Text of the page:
Not every patient is suitable for total-contact casting, and the Scotchcast boot is a useful alternative. It can also be used for patients with neuroischaemic foot or cast phobia.

It is a simple removable boot made of stockinette, cast padding, felt and fibreglass tape. Originally the fibreglass tape used was of the Scotchcast brand name: other fibre-glass casting tape can, however, also be used. The boot is effective in reducing pressure on the plantar surface and the margins of the foot. It is made as follows:

• A layer of stockinette is applied to the lower limb from mid-calf to 10 cm distal to the toes

• One piece of 7-mm felt is applied to the sole of the foot extending to the tips of the toes, 5 cm up the back of the heel and 2.5 cm up each side of the foot. Lateral borders should not be higher than the top of the foot. Triangles are cut out of the felt so that it sits snugly around the heel

• Cast padding is wrapped loosely around the foot over the felt

• Three strips of fibreglass tape are cut and overlapped longitudinally so that they cover the sole of the foot. More fibreglass tape is then wrapped around the foot over the strips, keeping well within the area covered by cast padding

• The fibreglass is trimmed away below the malleoli, round the back of the heel and along the sides of the foot below the level of the felt. The fibreglass covering the dorsum of the foot is lifted away, leaving behind as much cast padding as possible. Any sharp corners of fibreglass are rounded off

• The stockinette is folded back over the foot from each end

• The entire boot is wrapped round with Elastoplast tape. At this stage the boot cannot be removed by the patient. If a removable boot is wanted, the procedure is as follows:

• The dorsal area of the boot is cut open from toes to ankle, through all the layers of cast padding and stockinette, and the boot is removed

• The raw edges where the cut was made are sealed with Elastoplast

• A felt tongue is made as extra protection to the dorsum of the foot to avoid rubbing by the straps

• Ready-made straps or Velcro fastenings over the midfoot and high on the foot should be adjustable to accommodate oedema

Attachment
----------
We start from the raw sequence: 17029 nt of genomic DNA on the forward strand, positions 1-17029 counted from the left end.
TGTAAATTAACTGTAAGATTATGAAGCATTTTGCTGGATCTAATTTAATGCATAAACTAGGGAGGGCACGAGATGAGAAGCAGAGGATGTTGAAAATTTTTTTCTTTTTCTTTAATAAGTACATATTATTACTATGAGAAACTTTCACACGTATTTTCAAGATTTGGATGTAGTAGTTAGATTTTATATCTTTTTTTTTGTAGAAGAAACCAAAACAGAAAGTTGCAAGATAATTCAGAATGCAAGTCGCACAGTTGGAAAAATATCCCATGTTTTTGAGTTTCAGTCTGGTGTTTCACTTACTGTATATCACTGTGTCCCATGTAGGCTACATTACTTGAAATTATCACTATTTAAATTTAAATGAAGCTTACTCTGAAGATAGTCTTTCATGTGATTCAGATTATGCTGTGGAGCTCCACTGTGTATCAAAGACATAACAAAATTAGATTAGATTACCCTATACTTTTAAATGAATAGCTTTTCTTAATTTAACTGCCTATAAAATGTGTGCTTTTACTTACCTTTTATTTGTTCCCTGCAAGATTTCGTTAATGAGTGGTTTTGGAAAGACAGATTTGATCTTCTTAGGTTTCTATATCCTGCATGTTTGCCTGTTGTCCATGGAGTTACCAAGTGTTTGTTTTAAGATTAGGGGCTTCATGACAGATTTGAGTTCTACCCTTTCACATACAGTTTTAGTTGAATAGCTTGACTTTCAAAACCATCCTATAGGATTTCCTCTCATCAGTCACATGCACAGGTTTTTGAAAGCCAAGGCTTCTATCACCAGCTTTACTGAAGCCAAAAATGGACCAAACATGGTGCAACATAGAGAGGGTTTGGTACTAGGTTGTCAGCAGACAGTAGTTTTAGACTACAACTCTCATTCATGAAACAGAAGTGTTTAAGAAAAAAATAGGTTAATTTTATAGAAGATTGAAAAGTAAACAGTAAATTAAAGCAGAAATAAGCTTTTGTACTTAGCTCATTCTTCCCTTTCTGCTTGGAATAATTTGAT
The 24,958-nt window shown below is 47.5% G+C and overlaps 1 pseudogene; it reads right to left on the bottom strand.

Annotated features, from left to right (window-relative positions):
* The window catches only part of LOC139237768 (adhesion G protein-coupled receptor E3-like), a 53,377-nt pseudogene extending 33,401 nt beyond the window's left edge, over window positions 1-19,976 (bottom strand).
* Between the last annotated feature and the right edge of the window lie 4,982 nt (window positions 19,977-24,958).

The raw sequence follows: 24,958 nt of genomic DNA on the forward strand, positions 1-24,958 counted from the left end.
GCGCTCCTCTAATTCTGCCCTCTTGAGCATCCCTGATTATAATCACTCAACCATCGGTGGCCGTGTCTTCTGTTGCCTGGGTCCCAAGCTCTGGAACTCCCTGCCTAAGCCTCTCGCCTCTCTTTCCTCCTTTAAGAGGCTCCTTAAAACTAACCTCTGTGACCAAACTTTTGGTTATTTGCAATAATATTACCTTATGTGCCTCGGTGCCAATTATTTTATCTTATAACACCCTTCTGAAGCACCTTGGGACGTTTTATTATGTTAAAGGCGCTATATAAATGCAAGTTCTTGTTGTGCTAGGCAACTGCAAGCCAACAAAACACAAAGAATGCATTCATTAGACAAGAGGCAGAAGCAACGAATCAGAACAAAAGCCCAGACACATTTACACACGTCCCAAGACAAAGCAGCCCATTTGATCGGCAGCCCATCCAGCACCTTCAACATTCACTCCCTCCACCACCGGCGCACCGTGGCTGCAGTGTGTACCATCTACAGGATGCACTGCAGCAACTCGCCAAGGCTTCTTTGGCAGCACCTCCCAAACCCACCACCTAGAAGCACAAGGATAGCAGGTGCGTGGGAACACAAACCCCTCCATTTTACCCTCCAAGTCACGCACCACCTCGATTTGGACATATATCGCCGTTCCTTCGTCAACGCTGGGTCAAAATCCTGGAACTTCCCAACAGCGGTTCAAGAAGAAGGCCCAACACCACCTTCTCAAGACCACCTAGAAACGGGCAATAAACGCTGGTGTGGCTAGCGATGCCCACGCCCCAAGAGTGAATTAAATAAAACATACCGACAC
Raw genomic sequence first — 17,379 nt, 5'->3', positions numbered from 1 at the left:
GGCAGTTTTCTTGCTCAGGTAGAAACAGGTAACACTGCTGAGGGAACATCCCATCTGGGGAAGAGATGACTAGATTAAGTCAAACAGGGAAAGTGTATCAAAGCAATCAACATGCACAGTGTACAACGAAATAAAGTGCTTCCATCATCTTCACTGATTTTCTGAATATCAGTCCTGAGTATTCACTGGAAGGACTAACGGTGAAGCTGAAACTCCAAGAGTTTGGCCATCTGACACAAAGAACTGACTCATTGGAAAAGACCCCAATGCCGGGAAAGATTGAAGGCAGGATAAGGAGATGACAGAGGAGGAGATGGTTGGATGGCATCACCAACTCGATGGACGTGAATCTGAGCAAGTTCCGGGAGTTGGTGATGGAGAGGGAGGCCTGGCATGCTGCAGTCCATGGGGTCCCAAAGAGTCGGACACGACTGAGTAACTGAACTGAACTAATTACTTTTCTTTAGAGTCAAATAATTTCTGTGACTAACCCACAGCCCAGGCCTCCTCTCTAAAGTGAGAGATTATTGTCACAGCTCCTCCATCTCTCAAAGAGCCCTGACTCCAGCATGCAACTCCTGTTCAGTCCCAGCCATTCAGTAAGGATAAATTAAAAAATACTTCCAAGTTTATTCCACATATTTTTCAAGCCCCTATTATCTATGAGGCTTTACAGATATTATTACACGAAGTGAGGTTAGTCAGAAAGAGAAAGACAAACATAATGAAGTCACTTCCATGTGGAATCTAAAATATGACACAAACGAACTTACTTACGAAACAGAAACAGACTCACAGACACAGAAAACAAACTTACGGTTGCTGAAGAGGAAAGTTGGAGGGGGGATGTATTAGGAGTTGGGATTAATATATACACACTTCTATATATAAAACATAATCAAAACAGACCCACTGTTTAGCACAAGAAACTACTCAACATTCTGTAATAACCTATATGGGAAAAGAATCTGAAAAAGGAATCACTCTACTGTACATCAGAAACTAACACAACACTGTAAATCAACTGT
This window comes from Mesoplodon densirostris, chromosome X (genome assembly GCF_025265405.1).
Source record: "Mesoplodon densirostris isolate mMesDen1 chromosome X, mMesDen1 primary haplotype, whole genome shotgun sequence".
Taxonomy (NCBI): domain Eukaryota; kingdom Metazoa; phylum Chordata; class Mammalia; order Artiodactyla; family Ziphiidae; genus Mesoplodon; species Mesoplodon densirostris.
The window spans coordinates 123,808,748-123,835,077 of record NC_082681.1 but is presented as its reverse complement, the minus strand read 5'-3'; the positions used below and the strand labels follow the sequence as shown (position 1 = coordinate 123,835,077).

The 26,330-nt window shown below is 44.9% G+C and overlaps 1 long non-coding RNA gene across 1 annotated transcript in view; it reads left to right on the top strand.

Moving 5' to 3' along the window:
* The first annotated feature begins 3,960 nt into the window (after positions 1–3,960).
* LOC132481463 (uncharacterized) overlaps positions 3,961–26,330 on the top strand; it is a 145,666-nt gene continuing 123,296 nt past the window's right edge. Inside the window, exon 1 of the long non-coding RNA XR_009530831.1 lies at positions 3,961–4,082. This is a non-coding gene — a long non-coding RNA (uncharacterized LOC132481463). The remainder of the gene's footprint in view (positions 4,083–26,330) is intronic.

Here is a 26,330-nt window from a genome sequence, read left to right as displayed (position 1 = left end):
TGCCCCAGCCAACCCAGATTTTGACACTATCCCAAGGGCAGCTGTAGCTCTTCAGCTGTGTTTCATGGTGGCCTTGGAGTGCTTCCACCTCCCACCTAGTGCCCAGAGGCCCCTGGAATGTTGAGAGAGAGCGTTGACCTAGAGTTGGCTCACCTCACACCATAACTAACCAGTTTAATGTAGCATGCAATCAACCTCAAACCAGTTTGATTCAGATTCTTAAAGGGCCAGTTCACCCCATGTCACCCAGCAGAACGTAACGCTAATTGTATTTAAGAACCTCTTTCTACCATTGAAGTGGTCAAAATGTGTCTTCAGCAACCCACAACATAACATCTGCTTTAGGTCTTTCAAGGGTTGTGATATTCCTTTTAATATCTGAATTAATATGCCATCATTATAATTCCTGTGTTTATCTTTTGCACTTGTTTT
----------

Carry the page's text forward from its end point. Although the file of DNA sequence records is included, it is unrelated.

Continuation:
• A large sock worn over the cast offers extra protection to the toes. The boot can be worn inside a cast sandal.

Removable cast walkers

There are several models of removable cast walker. We have first-hand experience with the prefabricated pneumatic walking brace called Aircast (Fig. 4.8).

The Aircast is a bivalved device and the two halves are joined together with strapping. The cast is lined with four

Pneumatic Vascular Pump
Fig. 4.8 Orthowedge shoe to off-load the forefoot.

air chambers which are inflated with a hand pump to ensure a snug fit. Care must be taken that the cast does not impinge upon the margins of the foot. The Aircast has a rocker sole.

Flat-bed insoles are supplied with the Aircast although they can be replaced by bespoke moulded insoles. Advantages of the Aircast include:

• Practitioners can view the wound and inspect the foot. This is important for practitioners who fear iatrogenic lesions or undetected infections

• Avoids the labour-intensive programme required for plaster casting

• Cast provides an immediate off-loading device

• Cast fits either foot and can be retained for future problems after one episode of ulceration is healed. Disadvantages of the Aircast include:

• It will not accommodate severe deformity

• The cast is easily removable which renders it unsuitable for some patients who may use it only intermittently

• Aircasts should not be issued to very frail and unsteady patients who might fall and injure themselves.